The remainder who have effectively used referrals pay a range of $200 to $1,000 depending on the wage level of the position, and they wait an average of 6 months before paying, with some splitting the payment at 3–6 months and at 12 months. The amount paid does not seem to correlate to success; it seems to be more about recognition. Tyler Hogan, at East Range Partners, was enthusiastic about their referral process: “We love referrals and reach out to key employees that we feel might have a good network of referrals with an option to earn $200. Ultimately, across our three businesses, 4 out of 10 employees were referrals.” Another CEO described their creative referral program: “The referrer receives $100 after the individual he/she has referred has worked 16 hours as a home care provider. Then the referrer has an opportunity to earn $0.25 for every hour that the new teammate works for up to two years. They can earn up to $1,000 over two years.”
Tools to support recruiting efforts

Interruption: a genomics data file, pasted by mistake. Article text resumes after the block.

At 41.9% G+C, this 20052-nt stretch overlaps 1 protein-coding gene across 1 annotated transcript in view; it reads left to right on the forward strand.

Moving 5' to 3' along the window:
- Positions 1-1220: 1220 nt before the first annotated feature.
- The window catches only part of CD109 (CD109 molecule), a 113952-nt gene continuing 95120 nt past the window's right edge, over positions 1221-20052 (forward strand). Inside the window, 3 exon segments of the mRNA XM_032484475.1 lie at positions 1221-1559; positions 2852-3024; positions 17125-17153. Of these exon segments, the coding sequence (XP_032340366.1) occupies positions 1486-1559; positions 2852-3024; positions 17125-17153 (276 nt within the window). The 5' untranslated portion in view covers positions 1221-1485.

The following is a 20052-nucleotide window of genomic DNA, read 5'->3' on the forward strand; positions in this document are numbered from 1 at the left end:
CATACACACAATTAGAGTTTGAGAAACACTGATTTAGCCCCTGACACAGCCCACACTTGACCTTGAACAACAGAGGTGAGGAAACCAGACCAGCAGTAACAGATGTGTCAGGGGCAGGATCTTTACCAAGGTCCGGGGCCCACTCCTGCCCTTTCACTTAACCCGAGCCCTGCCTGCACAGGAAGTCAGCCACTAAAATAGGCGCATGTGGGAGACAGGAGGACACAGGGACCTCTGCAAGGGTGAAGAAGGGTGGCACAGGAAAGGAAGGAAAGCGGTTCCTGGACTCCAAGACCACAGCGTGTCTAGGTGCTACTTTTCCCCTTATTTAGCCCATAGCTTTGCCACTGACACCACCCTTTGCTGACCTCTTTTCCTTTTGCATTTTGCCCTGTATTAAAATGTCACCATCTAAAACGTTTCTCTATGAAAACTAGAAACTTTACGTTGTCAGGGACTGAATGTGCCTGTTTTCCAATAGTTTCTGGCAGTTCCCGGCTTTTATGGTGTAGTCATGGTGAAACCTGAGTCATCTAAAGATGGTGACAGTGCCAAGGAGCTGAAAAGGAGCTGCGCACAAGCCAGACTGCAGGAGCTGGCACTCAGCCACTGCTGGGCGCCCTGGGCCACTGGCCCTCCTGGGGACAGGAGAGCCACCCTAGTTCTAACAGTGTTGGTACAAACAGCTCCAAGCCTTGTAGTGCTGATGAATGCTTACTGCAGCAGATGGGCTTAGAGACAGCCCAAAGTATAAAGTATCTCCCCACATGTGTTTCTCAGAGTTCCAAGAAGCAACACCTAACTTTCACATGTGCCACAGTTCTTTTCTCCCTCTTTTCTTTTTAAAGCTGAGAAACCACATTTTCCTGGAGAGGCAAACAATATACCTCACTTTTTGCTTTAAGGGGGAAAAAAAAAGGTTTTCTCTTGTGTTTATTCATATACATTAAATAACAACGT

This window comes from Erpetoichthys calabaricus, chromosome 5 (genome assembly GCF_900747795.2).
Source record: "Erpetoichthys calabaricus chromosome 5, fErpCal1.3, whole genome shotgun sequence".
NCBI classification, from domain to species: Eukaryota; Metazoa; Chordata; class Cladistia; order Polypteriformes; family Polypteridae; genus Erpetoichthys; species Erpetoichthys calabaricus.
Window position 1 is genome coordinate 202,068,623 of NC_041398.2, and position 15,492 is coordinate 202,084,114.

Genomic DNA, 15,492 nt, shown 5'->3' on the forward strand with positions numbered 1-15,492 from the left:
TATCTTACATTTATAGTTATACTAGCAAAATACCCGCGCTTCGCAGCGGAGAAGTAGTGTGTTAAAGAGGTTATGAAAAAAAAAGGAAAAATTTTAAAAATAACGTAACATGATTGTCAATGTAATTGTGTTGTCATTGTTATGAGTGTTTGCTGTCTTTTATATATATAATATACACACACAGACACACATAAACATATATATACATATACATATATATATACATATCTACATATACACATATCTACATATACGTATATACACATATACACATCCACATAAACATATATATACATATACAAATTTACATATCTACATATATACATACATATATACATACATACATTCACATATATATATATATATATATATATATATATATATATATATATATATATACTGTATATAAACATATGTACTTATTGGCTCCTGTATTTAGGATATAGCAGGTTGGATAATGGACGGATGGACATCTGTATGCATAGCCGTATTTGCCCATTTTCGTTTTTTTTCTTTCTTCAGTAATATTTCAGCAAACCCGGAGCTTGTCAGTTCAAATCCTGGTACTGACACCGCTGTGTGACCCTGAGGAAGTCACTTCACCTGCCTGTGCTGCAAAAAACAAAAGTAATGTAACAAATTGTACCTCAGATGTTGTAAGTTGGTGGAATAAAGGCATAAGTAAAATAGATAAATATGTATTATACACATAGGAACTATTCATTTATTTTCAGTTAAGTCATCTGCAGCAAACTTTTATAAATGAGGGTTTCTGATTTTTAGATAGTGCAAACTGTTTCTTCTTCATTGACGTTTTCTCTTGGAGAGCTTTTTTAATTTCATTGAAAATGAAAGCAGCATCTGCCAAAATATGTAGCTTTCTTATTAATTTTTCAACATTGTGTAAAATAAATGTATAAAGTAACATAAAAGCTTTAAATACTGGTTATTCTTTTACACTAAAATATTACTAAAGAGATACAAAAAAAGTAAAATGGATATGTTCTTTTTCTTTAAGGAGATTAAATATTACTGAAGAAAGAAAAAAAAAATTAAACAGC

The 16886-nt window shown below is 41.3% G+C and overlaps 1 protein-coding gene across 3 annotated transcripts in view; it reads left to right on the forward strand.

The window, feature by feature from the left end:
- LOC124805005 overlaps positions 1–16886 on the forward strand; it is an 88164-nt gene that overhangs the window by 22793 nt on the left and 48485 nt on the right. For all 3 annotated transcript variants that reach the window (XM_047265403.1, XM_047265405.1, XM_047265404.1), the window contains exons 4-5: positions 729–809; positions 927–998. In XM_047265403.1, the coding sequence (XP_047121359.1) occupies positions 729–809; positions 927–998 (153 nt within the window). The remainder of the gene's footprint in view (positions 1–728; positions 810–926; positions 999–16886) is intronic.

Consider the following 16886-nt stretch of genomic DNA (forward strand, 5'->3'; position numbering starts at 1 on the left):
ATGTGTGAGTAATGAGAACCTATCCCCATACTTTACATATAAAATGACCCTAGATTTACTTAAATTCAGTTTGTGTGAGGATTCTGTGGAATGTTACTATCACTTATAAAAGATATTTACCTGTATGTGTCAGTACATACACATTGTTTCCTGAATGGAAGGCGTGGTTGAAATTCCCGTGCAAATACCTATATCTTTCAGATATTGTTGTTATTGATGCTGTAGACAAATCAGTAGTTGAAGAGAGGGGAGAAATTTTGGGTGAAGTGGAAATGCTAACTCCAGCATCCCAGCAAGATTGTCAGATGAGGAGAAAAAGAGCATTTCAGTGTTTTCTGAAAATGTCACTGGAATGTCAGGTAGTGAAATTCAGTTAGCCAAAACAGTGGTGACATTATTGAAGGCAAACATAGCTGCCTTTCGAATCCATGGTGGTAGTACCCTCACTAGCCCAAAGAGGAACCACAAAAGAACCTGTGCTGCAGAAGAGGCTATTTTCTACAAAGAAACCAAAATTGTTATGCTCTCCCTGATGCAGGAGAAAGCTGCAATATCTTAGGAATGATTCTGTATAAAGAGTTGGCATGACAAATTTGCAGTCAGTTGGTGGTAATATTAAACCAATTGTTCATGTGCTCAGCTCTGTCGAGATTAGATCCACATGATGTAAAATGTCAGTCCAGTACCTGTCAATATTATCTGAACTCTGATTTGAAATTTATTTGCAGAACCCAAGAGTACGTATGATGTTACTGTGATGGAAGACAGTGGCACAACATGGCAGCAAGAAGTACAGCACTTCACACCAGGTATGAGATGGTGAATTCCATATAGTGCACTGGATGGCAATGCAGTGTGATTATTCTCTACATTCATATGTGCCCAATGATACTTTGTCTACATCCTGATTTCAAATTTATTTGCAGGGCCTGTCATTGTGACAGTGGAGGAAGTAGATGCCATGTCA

CEOs report varying degrees of success with websites for job postings and evaluation and cite that their outcomes are industry specific and locality specific. In no particular order, they mentioned the following: Indeed, ZipRecruiter, CareerPlug, Monster, Snagajob, or an aggregator, such as Workable. A few report using an evaluation tool, Predictive Index (PI), which is run by two serial searchers, Mike Zani and Daniel Muzquiz. Using a short questionnaire, PI establishes a “work style” for a specific workgroup of existing successful employees and allows the hiring process to screen candidates for similar attributes. A quality inspector may have different characteristics than a field technician, for example. One CEO reported, “We implemented PI and have found the personality assessment to be very helpful in projecting success for our new hires after training our in-house Talent Optimizer.” Using web-based software benefited the process for another CEO: “We began a more thorough candidate screening process with a candidate assessment testing software: CriteriaCorp. All applicants take the test, which has been a nice indicator of a candidate’s fit for the role.”